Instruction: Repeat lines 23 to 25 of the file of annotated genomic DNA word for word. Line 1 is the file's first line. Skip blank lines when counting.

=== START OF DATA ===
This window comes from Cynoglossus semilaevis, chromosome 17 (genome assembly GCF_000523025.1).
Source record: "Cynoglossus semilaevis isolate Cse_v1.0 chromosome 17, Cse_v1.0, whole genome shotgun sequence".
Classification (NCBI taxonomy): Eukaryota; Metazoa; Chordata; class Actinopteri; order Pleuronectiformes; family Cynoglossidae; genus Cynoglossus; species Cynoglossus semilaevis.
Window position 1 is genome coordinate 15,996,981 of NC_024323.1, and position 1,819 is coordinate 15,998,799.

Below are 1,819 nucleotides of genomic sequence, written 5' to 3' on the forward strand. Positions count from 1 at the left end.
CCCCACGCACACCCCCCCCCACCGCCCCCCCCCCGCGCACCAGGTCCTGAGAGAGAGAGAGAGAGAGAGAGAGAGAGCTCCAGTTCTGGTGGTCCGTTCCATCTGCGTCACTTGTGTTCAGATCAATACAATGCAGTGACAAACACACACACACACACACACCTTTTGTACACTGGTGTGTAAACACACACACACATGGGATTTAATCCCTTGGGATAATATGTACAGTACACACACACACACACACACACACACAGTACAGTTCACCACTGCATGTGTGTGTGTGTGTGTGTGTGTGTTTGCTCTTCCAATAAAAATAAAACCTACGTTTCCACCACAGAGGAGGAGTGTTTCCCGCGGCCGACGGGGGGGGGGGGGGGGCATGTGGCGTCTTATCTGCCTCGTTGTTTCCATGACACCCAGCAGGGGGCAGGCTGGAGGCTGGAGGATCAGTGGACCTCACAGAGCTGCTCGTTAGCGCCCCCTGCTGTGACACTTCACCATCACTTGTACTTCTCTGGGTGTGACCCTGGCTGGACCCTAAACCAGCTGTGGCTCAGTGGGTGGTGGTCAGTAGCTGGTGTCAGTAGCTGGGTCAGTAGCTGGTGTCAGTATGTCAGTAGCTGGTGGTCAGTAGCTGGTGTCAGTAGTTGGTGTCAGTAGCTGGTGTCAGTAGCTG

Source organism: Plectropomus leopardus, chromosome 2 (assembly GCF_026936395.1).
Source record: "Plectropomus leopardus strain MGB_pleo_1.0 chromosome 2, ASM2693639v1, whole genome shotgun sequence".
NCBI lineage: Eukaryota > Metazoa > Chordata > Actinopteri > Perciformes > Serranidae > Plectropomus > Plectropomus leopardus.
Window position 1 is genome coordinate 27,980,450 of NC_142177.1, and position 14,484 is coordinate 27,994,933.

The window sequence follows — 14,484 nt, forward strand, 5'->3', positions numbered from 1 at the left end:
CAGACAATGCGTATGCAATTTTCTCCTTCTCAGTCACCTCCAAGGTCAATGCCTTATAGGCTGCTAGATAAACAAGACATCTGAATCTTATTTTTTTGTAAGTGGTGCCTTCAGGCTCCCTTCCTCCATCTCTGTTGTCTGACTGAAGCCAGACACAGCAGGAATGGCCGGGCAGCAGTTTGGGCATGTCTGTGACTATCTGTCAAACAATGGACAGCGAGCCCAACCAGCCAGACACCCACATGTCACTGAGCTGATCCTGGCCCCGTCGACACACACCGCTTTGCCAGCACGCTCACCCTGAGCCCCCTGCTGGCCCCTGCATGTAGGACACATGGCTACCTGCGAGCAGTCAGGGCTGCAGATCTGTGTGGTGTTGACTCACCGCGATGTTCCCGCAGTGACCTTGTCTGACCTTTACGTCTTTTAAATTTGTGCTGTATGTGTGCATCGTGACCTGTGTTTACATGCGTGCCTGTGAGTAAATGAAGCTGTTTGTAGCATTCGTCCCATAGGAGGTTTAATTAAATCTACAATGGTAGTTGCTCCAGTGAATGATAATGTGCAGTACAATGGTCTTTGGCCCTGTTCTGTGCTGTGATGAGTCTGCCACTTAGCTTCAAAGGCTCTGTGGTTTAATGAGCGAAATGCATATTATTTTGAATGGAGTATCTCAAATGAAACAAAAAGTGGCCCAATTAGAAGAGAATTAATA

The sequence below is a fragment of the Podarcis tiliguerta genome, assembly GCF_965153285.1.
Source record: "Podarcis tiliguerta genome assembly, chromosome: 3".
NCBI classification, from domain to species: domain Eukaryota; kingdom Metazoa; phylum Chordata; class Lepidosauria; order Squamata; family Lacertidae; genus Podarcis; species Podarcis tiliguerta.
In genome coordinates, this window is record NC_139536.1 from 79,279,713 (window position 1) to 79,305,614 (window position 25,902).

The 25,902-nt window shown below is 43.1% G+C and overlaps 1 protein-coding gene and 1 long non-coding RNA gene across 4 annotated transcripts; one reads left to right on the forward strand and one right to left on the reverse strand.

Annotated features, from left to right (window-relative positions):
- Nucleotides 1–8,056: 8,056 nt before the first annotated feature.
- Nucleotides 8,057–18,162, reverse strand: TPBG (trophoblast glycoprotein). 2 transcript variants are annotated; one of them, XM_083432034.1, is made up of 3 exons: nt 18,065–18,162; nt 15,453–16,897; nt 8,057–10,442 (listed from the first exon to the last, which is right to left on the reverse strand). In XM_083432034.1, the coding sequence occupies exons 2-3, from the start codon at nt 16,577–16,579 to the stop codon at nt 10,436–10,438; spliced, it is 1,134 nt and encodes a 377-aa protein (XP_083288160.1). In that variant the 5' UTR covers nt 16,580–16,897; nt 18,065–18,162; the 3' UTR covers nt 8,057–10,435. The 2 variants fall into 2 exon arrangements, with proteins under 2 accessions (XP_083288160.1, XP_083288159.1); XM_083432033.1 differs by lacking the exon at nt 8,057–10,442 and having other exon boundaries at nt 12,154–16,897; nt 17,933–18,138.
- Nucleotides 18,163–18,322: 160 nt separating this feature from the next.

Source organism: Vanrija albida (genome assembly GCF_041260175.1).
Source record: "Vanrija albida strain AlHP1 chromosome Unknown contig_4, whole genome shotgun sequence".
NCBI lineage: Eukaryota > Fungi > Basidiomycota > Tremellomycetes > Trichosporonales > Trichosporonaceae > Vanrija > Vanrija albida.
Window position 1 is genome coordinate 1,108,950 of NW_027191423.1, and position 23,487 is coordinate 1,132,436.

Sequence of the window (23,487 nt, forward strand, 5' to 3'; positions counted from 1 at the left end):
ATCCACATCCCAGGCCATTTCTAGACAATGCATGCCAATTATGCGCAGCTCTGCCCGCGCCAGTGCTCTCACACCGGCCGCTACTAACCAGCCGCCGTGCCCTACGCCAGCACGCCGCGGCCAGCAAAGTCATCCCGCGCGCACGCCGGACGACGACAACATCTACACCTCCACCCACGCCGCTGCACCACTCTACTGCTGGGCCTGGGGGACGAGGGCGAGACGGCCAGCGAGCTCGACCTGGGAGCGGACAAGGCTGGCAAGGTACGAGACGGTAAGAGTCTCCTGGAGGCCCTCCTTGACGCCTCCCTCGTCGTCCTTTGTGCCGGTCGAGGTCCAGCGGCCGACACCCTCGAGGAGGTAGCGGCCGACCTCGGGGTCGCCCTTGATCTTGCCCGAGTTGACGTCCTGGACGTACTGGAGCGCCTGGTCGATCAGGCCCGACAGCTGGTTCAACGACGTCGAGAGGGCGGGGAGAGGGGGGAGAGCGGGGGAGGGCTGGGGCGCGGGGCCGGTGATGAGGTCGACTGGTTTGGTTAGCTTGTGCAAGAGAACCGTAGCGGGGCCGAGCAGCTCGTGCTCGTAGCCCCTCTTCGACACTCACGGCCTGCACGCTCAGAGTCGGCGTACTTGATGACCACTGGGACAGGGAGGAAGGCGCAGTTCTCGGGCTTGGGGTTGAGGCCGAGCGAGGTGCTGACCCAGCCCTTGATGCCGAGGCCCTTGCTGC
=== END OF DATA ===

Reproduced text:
Source record: "Vanrija albida strain AlHP1 chromosome Unknown contig_4, whole genome shotgun sequence".
NCBI lineage: Eukaryota > Fungi > Basidiomycota > Tremellomycetes > Trichosporonales > Trichosporonaceae > Vanrija > Vanrija albida.
Window position 1 is genome coordinate 1,108,950 of NW_027191423.1, and position 23,487 is coordinate 1,132,436.